"It is a profound honor to continue my dad's legacy while stepping into the shoes of a young Tony Soprano."
Today in utterly delightful news, Michael Gandolfini, son of the late James Gandolfini, is set to play Tony Soprano in The Many Saints of Newark, the feature film prequel to celebrated TV series The Sopranos.
"It's a profound honor to continue my dad's legacy while stepping into the shoes of a young Tony Soprano," Gandolfini said in a statement to Deadline, which first reported the news.
According to Deadline, the role was not a sure thing for the young Gandolfini, who had to audition for the part. After an "extensive audition process," the 19-year-old was selected based on his ability to capture Tony's mannerisms, his presence, and, naturally, his likeness. He most recently appeared on HBO's The Deuce as Joey Dwyer.
"Curb Your Enthusiasm" Season 9 Premiere - After Party Jamie McCarthy / Getty
The casting announcement comes on the heels of the 20th anniversary of the acclaimed, New Jersey-set series, which ran for six seasons on HBO from 1999-2007.
Created by David Chase, The Sopranos, with its rich, complicated depiction of an organized crime boss, his mental health issues, and the family (and "family") that surrounds him, is often considered by critics as the unofficial start of the era of "prestige TV." Gandolfini rose to fame for his portrayal of Tony Soprano, for which he won four Emmys. He died in 2013 of a heart attack.
The Many Saints of Newark was co-written by Chase and producer Lawrence Konner, and will likely be released in 2020. Little is known about the plot, save that it will be set in or around the 1967 Newark riots—a particularly precarious time for both local Italian and African American communities—and will focus on the character Dickie Moltisanti (father of Michael Imperioli's Christopher and played by Alessandro Nivola), mentor to young Tony and friend to Tony's father, Johnny Boy. In addition to Nivola, Michael Gandolfini joins Vera Farmiga, Jon Bernthal, Billy Magnussen, and Corey Stoll.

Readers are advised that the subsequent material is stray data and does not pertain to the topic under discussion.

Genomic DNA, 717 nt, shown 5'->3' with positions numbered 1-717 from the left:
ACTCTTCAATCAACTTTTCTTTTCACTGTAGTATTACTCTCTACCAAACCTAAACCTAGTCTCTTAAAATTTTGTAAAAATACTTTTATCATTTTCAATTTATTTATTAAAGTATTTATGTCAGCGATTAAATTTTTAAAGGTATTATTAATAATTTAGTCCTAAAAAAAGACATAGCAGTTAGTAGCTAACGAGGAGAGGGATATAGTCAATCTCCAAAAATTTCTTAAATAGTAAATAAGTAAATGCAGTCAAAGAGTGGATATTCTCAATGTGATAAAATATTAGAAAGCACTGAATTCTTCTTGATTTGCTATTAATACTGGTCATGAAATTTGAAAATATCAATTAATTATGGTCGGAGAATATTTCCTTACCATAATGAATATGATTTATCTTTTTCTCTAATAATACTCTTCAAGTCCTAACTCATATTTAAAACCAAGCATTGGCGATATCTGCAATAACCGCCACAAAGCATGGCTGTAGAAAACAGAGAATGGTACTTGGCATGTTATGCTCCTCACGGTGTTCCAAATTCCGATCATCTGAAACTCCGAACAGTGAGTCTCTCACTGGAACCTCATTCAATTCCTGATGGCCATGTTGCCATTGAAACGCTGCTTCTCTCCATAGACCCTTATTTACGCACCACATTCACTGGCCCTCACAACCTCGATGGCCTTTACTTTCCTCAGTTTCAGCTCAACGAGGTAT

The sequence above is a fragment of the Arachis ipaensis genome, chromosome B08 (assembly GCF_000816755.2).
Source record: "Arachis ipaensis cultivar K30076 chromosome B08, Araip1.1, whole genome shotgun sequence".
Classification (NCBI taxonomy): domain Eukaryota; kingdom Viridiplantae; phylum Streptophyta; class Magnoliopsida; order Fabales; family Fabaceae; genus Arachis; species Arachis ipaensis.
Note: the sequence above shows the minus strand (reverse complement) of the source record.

The decision to cast the younger Gandolfini in the iconic role originated by his father, in addition to being a bright spot in a week of decidedly less heartwarming news from the film industry, brings to mind what James said about his parents to the New York Times in 2009: "Like I always say, I'm standing on their shoulders; they allowed me to do this silly job."
Rebecca Linde is a writer and cultural critic in NYC. She tweets about pop culture and television @rklinde.
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In the opening pages of The Hitchhiker's Guide to the Galaxy, Earth is destroyed. Now if that doesn't scream 2020 so far, what does?
In Douglas Adams's 1979 novel, which premiered as a radio series on BBC Radio4 in 1978 (42 years ago—but more about the significance of that number later), Earth is suddenly blown up in order to make room for an intergalactic superhighway. Now, in a year that has—after only 3 months, people—given us a contentious, confusing democratic primary, the death of Kobe Bryant, new and worsening facts about our climate and habitat at large, appalling leadership, and of course the rapid spread of and global shutdowns by the coronavirus (COVID-19), it seems impossible to turn to any source for comfort.
Enter The Hitchhiker's Guide to the Galaxy: a novel that starts with the global annihilation that we might be heading for and then follows the characters as they cope with new realities, with isolation and loss, an endless information source that brings with it endless anxiety, and an egomaniacal, arrogant, selfish, attention-craving president of the galaxy.
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It's time to study.
Now that you've flooded Instagram with photos of black squares, it's time to hunker down for some real activism.
If you're a white person, you're sitting on top of about four centuries of institutionalized racism. In the wake of George Floyd's murder by police and countless Black Lives Matter protests across the nation, it's time to show up—with your body, with your voice, and with your brain.